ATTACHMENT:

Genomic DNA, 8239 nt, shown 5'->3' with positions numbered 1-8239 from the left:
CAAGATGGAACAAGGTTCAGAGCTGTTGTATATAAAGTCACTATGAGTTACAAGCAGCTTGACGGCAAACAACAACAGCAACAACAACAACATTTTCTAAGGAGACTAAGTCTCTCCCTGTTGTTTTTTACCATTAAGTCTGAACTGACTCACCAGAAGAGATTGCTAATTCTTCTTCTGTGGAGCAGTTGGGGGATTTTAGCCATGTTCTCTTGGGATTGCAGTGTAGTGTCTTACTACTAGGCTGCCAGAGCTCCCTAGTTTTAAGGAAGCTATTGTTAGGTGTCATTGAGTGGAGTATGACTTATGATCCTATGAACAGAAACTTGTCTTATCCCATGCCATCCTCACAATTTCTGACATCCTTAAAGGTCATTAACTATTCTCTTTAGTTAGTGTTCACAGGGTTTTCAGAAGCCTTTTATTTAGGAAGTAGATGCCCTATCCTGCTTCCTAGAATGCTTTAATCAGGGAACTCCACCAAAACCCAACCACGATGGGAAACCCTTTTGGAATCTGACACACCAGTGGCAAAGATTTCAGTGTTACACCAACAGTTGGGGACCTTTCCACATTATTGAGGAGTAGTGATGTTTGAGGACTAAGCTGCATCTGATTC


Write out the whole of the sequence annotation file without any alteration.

Genomic DNA, 8239 nt, shown 5'->3' with positions numbered 1-8239 from the left:
CAAGATGGAACAAGGTTCAGAGCTGTTGTATATAAAGTCACTATGAGTTACAAGCAGCTTGACGGCAAACAACAACAGCAACAACAACAACATTTTCTAAGGAGACTAAGTCTCTCCCTGTTGTTTTTTACCATTAAGTCTGAACTGACTCACCAGAAGAGATTGCTAATTCTTCTTCTGTGGAGCAGTTGGGGGATTTTAGCCATGTTCTCTTGGGATTGCAGTGTAGTGTCTTACTACTAGGCTGCCAGAGCTCCCTAGTTTTAAGGAAGCTATTGTTAGGTGTCATTGAGTGGAGTATGACTTATGATCCTATGAACAGAAACTTGTCTTATCCCATGCCATCCTCACAATTTCTGACATCCTTAAAGGTCATTAACTATTCTCTTTAGTTAGTGTTCACAGGGTTTTCAGAAGCCTTTTATTTAGGAAGTAGATGCCCTATCCTGCTTCCTAGAATGCTTTAATCAGGGAACTCCACCAAAACCCAACCACGATGGGAAACCCTTTTGGAATCTGACACACCAGTGGCAAAGATTTCAGTGTTACACCAACAGTTGGGGACCTTTCCACATTATTGAGGAGTAGTGATGTTTGAGGACTAAGCTGCATCTGATTC